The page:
already saw financial and even mor?
ruin staring Germany in the fac(
Friends would speak "under four eyes
in that sense.
Ludendorff's Long Chance
When Ludendorff began his big offer
sive in March it was a desperate vent
ure, undertaken in the hope of realizin
something at last of Germany's mil
tnry ambitions and to soothe growin
discontent. Failure of it brought thf
discontent to a head. It began to fin
expression more openly in newspaper
It took on a political form finally, an
became so urgent that the Kaiser ha
to consent to the present experimei
in parliamentary government. Ge
rna?y's military ambitions had becon
what one of the newspapers called
"junk heap of illusions." Hope lu
died, victory had become a long vai
ished rainbow. There was only one ci
still heard above the desperate mass
of German men and women: "Give i
The same course of haughty sel
satisfaction ending in an abject chain
has been observed in the attitude
the Germans toward President Wilso
Early in the war, as soon as thi
learned that American manufacture
were selling arms and munitions i
war to the .Allies, they began to abu
the President for not putting a stop
the practice. His efforts to interfe;
with their submarine ruthlessness on
went to increase his unpopularity
Germany. Hence, when there was mil
talk in 1916' about him as a mediati
between Germany and the Allies a pra
tically unanimous protest was raised.
Constantly Scored President
Since America entered the w;f o
of the favorite diversions of many Gc
man newspapers has been to abuse hi
Fifth Avenue, 37th to 38th Streets
AN EXTRAORDINARY SALE
Pure Wool Sox
At the lowest prices ever offered for
these superior qualities
The Men's Pure Wool Sox in this Sale are
offered at less than before-the-war prices
Men's Pure Wool Ribbed Sox
Medium weight, in light or dark Oxford gray,
khaki, black, brown or navy
3 pairs for $2.25
' Men's Pure Wool Ribbed Sox
Heavy weight, in light or dark Oxford gray,
khaki, black or brown
3 pairs for $3.25
All sizes in each color, in both qualitic
The favorite method of attack has been
to assume that the President either
went into the war out of mere personal
defirc to sec Germany beaten and
without any other adequate cause, or
else he was pulled into it against his
will by big American manufacturing
Thus, the President was abused with?
out stint. The idealistic tone of hi3
messages, however, linally told upon
the views of the more moderate Ger?
mans. Whether it was merely the
pressure of economic distress, lack of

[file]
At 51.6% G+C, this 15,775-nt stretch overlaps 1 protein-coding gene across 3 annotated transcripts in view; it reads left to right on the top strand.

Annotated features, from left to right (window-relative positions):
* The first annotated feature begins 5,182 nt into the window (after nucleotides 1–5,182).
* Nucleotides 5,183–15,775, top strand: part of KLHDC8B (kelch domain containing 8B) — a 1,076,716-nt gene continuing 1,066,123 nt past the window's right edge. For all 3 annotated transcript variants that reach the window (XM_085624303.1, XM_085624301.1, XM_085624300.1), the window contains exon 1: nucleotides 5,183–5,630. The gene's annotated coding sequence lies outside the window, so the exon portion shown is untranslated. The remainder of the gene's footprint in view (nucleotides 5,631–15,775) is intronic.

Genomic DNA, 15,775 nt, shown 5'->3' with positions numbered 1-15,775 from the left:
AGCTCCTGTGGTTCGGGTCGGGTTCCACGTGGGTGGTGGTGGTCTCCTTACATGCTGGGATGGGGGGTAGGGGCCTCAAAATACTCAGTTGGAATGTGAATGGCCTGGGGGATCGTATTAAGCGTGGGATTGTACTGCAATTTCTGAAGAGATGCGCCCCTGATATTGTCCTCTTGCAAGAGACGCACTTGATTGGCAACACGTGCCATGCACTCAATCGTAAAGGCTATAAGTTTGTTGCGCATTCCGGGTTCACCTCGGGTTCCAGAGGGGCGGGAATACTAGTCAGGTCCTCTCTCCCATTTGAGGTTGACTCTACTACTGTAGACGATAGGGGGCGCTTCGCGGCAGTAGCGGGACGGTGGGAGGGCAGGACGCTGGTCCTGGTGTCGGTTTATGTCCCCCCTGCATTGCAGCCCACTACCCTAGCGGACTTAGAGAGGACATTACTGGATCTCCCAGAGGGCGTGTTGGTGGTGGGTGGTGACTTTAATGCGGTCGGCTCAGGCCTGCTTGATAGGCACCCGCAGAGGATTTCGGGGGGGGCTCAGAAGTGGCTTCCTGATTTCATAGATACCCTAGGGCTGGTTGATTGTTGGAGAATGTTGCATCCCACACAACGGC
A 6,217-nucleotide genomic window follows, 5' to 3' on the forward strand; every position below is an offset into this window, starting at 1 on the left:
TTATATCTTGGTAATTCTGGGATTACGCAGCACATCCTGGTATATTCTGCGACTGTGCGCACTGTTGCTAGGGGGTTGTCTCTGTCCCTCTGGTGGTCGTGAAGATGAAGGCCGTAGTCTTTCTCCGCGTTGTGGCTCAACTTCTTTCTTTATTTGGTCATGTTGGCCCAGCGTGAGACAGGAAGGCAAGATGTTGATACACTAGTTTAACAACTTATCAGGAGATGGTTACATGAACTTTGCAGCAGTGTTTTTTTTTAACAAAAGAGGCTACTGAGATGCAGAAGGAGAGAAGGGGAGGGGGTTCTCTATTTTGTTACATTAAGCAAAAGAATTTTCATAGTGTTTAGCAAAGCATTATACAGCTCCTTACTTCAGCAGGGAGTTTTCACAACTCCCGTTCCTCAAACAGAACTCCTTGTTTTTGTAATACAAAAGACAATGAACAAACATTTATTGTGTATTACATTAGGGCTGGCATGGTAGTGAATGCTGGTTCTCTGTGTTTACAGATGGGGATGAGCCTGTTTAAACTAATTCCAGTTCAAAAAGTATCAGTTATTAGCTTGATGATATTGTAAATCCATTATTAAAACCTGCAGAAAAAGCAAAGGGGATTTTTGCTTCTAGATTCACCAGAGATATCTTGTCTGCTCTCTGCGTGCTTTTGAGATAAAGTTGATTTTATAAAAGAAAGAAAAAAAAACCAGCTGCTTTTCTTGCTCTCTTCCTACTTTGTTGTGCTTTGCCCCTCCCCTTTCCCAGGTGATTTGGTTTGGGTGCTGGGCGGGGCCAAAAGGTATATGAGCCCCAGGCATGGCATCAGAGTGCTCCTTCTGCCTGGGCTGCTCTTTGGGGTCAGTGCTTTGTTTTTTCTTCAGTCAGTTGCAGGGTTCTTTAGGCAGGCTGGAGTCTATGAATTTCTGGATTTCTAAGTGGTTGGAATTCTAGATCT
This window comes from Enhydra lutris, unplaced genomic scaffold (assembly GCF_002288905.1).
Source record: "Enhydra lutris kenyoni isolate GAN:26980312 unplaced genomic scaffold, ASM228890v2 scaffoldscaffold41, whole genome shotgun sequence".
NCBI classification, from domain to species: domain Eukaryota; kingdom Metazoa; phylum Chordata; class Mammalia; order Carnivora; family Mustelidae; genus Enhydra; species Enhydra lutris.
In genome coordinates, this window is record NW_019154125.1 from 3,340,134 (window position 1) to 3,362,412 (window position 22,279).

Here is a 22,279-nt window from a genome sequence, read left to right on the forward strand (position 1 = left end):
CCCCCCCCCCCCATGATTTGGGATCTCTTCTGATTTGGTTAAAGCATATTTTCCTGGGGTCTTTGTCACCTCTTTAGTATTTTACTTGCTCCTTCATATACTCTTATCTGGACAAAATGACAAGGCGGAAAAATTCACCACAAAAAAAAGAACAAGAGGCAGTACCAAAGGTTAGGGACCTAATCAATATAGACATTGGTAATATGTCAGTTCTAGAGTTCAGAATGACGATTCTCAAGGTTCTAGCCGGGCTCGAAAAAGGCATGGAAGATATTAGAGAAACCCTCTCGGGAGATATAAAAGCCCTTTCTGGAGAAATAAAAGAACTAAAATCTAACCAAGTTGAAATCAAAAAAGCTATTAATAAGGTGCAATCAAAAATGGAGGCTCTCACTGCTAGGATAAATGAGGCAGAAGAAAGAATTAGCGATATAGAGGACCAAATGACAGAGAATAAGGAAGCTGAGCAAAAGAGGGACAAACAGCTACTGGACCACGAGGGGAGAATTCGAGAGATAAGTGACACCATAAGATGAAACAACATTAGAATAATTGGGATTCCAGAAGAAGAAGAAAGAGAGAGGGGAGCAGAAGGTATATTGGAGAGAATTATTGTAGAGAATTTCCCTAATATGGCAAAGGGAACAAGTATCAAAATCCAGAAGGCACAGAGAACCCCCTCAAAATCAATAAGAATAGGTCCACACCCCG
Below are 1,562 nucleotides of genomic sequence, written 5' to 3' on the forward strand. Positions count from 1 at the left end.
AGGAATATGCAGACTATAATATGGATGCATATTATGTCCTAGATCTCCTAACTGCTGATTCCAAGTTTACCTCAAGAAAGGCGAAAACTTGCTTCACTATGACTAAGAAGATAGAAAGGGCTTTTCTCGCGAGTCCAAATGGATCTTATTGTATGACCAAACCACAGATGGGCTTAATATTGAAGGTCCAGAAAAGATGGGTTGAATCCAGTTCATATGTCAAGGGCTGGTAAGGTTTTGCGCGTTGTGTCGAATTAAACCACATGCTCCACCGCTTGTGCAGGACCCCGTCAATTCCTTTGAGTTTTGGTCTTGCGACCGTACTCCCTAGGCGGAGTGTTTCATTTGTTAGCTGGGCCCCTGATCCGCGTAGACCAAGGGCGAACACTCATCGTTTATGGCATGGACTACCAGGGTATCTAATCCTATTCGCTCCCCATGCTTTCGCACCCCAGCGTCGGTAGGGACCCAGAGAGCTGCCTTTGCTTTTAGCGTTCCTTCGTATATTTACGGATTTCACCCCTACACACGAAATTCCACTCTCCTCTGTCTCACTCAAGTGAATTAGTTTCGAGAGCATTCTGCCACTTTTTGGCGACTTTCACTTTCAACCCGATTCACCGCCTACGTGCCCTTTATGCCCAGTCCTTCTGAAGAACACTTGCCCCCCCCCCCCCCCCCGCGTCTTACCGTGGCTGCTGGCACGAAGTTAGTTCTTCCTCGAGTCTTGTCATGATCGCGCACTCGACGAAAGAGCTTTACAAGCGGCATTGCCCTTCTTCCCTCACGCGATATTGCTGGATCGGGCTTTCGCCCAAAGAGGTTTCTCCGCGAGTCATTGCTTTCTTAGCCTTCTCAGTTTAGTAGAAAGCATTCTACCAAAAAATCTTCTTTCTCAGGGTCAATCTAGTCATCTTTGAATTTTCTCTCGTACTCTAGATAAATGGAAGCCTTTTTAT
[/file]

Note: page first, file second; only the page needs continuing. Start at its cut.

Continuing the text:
bread and failure of military hopes, or
whatever other cause, the fact is that
n great change has come over the feel?
ings of the Germans toward Mr. Wil?
son. They have evidently come to feel
-as is evident from their newspapers
und the words of their public men ?
that the opening to pence for them
could be more easily made through him
than by appeal to England and France.
Orators Are Busy
In Buenos Ayres
German Propaganda Is Car?
ried On Under Guise of
BUENOS AYRES, Kept, 4 (Corre?
spondence of The Associated Press).?
German propaganda ''.ere has taken in
the form of a well organised campaign
of street corner soapbox ipeakers,
haranguing against the Allied black?
lists. The speakers base their argu?
ments on the high cost of living., which
they trace to these blacklists.
Evidently a large number of speakers
have been engaged, for in all parts of
;hr; business district and at all hours
there are small group? of listeners
around a speaker who is mounted on
a wooden r.oapbox. And as he moves
iron; one coiner to another he is fol?
lowed by n mounted member of the
These speaker!; are advertised as
being members of tho "Liga Pro
equidad," which might be translated
ta the Equity or Justice League. This
?eagu?' hr.H an office near the business
centre. Over the entra?e; to it. ?3 a
:-,hieki that was so prominent during
the I.uxburg neutrality' campaign, but
which had disappeared, the shield of
the Pro-Neutrality League, so designed
as to make the office appear to be an
office of the Argentine government.
The .shield is the same size and shape
as those which designate government
offices, bears the same kind of letter?
ing and has in its centre the Argen?
tine national coat of arms.
Last year this shield guarded a door?
way at one of the busiest corners in
the city and at the head of the stairs
was the neutrality office, which was
maintained with German funds, sup?
plied largely through the newspaper
"La Union." At the head of the stairs
it now guards tho office of the "Pro
Justice League," organized to stir up
ill-feeling among the Argentines on
the argument that the Allied black?
lists are responsible for the high cost
The only ncwspep?r in the city sup?
porting this league is "La Union," the
newspaper for which Count von Lux
burg, the former German Ambassador I
here, askod and obtained a German
government subsidy of ten thousand !
pesos a month. |
William II Is 16th
In Succession of
Origin Obscure, but Ac?
Frederick III FirstKing
Dominance of Prussia Rose
Until Bismarck Welded
There is more fiction than history
about the origin of the House of Ho
heniollern, although the derivation of
the name, which is the family name of
the late German rulers, is sufficiently
authentic. The family adopted as its
own the name of the ancestral castlo
in Swabia, Zollern. and thus became
Hohenzollern. There is an attempt to
make it appear that the family is de?
scended from Count Thassilo, a Swa
bian noble of the time of Charles the
Great, but this is now conceded to be a
romance that originated in the six?
teenth century. There is another at?
tempt to tracti the ancestry to Bur
chard and Wezel of Zolorin, who wera
killed in 1061. This claim also lucks
The first satisfactory trace of the
house is in the twelfth century, when
it appeared among the petty princely
families of Swabia, and by th? end of
that century it had attained a more
prominent place. Count Frederick of
Zolorin holding the imperial office of
Iiurgrave of Nuremberg, which de?
scended to his posterity. His sons,
Frederick and Conrad, divided the
family possessions between them in
1227 and founded the two linee of the
famil", the Swabian and the P'ran
Younger Line Greater
The Swabian branch, founded by
Frederick, which was the elder, has
existed in two lines, Hohenzollern
Hechingen and Hohenzollera-Sigmarin
gen, since the close of the sixteenth
century. But the great destiny of the
family was reserved for the Franco
nian branch, the cadet line.